Psychotherapy East and West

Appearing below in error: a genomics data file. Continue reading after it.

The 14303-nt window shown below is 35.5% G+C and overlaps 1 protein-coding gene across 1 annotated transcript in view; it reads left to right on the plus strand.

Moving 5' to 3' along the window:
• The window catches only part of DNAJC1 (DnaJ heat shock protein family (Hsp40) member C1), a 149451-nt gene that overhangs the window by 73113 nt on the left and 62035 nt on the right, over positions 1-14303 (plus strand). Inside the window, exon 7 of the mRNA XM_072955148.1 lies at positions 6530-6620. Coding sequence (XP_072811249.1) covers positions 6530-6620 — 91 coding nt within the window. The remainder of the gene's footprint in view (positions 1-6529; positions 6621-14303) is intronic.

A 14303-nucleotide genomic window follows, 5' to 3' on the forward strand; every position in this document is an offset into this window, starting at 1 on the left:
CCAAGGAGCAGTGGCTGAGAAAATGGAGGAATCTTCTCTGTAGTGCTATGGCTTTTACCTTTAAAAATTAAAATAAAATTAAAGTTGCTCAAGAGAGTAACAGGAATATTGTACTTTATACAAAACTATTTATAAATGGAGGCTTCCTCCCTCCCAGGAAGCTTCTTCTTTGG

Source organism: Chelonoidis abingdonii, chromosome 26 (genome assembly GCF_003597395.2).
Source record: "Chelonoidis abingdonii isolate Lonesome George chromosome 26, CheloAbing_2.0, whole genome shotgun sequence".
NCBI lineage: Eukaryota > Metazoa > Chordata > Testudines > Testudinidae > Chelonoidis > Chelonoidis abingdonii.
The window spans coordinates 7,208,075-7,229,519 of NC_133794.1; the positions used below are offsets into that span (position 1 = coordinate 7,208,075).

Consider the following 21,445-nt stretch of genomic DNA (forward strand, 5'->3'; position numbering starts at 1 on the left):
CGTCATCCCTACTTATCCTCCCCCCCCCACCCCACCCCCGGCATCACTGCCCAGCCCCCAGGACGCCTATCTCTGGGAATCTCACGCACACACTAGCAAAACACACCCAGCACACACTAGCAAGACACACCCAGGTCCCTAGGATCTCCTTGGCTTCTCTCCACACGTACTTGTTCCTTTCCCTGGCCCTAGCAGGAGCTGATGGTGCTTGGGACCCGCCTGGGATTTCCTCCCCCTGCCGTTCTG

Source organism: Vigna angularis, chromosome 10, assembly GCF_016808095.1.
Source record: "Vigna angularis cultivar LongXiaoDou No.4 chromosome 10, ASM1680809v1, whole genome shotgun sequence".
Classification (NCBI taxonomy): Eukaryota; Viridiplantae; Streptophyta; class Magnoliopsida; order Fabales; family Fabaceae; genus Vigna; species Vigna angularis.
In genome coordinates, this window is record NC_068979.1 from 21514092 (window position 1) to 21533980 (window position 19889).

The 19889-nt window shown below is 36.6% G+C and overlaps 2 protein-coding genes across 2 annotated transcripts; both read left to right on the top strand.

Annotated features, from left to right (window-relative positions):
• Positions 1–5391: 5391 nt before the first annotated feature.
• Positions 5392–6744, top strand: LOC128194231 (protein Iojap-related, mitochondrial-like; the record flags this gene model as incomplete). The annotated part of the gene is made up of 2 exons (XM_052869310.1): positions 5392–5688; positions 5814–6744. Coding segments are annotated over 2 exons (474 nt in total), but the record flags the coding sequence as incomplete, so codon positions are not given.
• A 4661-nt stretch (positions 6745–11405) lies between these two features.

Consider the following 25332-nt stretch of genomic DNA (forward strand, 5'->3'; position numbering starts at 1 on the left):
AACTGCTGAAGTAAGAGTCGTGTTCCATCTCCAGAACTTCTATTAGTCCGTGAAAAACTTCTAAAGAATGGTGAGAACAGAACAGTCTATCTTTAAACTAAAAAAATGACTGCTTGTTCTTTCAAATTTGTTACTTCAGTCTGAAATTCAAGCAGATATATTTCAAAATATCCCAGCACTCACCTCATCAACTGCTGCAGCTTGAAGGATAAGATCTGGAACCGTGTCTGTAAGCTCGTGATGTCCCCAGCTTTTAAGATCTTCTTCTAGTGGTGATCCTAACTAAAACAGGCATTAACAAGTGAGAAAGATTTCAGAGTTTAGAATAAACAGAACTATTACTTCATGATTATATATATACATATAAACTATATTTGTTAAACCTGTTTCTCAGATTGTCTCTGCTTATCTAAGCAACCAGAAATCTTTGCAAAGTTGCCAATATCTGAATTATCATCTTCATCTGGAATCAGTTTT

Man is burdened with an ego that is in constant conflict with society and nature, in perpetual flight from loneliness and death. Despite its diverse methods, the single aim of psychotherapy is to free man from his endless self-battle. Alan Watts’s arresting, provocative study shows how Eastern philosophers long ago faced—and solved—the problem of man’s existence in a seemingly hostile universe. Buddhism, Vedanta, and Taoism are examined and related to the theories of Freud, Jung, Sullivan, and May. The inscrutable wisdom of Zen masters is made clear by Alan Watts as he explains how the modern “fiction” of the ego has clouded the sights of psychotherapy and blocked Western man from his true place in nature. The source of modern man’s conflict, according to Watts, is the society that traps the ego in a “doublebind” of contradictory demands. This is the Hindu-Buddhist maya, or social illusion, which one must apprehend before one can be aware of a universal reality. When psychotherapy merely helps the individual to adjust to social norms, it falls short of true liberation; Eastern philosophy seeks man's natural relation to the cosmos. In this invigorating analysis, Watts maintains that Western science and art are reaching a closer agreement with the Eastern view of nature than is conventional psychotherapy. The powerful insights of Freud and Jung brought psychiatry close to the edge of liberation, but stopped short because of concepts which are deeply rooted in Western culture. The fallacy of the ego, the burden of guilt, Alan Watts suggests, can be finally removed for modern man by unlocking the secrets of Eastern wisdom.
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